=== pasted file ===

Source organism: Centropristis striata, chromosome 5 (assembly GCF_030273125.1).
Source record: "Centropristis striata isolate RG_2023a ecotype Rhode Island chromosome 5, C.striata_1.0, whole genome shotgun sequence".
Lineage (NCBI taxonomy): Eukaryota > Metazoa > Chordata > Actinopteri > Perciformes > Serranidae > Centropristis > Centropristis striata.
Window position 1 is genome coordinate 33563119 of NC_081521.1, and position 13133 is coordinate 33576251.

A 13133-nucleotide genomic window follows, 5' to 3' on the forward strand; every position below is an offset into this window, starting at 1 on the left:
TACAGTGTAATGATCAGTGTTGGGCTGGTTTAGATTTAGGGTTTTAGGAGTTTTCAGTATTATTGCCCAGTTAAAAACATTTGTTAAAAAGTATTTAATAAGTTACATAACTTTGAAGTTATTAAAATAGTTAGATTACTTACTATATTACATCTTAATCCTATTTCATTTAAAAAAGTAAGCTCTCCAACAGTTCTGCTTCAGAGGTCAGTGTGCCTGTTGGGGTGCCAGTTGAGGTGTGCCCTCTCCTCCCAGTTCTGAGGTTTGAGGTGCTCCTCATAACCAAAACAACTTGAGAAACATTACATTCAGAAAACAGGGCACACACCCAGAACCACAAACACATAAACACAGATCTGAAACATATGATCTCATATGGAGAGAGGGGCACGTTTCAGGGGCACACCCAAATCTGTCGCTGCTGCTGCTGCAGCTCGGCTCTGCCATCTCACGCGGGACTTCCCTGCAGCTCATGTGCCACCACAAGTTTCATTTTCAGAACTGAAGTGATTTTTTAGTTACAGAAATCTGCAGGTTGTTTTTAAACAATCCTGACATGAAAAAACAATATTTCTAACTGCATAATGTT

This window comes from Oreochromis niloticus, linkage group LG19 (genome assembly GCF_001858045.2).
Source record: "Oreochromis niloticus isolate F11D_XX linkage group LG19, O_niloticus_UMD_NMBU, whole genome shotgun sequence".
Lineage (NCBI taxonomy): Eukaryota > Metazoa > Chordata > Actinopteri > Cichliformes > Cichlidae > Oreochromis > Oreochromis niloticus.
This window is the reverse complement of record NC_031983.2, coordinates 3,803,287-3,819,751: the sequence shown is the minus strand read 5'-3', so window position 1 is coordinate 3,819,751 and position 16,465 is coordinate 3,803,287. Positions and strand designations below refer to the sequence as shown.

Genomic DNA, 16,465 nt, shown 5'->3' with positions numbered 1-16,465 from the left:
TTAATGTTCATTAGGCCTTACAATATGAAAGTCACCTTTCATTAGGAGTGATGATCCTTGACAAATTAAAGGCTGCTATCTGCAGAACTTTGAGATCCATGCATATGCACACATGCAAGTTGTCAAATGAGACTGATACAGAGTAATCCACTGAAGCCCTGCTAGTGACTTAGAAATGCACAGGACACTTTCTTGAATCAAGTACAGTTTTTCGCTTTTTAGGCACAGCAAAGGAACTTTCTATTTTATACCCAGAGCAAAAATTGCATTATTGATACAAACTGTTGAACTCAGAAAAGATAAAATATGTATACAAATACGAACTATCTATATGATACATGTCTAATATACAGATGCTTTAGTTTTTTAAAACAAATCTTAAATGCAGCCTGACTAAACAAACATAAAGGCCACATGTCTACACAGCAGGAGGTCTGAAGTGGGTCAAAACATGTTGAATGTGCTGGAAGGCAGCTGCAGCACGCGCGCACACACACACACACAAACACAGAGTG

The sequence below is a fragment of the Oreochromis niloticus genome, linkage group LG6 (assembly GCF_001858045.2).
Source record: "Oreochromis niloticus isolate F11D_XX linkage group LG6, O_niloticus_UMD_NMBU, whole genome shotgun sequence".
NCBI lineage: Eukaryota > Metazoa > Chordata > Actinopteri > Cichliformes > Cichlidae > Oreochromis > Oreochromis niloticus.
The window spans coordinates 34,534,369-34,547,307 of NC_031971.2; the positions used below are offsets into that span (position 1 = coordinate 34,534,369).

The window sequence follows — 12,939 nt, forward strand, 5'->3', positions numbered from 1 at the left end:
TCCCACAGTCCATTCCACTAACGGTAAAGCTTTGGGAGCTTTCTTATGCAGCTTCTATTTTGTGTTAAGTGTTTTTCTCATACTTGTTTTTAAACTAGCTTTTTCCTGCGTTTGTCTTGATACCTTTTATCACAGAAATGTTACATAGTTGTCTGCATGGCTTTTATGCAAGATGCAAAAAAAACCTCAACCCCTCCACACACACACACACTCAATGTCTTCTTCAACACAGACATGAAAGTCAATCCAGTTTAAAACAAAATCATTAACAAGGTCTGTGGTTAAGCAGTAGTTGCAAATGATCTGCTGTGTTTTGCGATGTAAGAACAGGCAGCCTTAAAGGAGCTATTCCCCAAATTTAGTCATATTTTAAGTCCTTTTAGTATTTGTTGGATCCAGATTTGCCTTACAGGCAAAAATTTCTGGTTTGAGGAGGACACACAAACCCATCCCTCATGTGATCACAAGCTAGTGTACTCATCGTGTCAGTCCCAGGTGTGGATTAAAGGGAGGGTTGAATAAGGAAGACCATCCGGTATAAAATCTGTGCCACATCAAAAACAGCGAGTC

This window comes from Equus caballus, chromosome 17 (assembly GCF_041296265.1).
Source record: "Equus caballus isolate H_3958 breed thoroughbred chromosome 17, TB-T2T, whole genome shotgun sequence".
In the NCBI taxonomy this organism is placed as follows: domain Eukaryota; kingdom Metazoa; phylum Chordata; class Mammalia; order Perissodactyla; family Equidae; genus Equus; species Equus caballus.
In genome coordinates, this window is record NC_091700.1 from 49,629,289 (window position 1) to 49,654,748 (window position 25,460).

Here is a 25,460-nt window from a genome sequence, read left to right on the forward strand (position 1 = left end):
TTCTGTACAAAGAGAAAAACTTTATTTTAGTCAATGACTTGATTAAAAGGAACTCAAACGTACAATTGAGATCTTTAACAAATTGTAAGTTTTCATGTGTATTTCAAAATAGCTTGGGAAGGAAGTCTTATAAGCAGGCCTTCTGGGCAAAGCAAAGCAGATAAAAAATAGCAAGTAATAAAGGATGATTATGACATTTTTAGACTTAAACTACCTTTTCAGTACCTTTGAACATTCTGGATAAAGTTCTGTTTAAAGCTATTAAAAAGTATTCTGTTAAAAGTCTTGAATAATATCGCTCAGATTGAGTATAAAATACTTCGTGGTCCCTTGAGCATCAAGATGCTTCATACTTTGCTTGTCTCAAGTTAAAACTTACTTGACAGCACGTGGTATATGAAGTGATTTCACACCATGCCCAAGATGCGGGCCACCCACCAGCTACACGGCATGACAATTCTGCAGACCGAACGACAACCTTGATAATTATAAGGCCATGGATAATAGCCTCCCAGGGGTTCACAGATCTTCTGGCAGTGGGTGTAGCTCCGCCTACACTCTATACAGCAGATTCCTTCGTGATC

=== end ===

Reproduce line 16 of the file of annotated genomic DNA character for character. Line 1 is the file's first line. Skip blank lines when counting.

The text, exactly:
The window spans coordinates 34,534,369-34,547,307 of NC_031971.2; the positions used below are offsets into that span (position 1 = coordinate 34,534,369).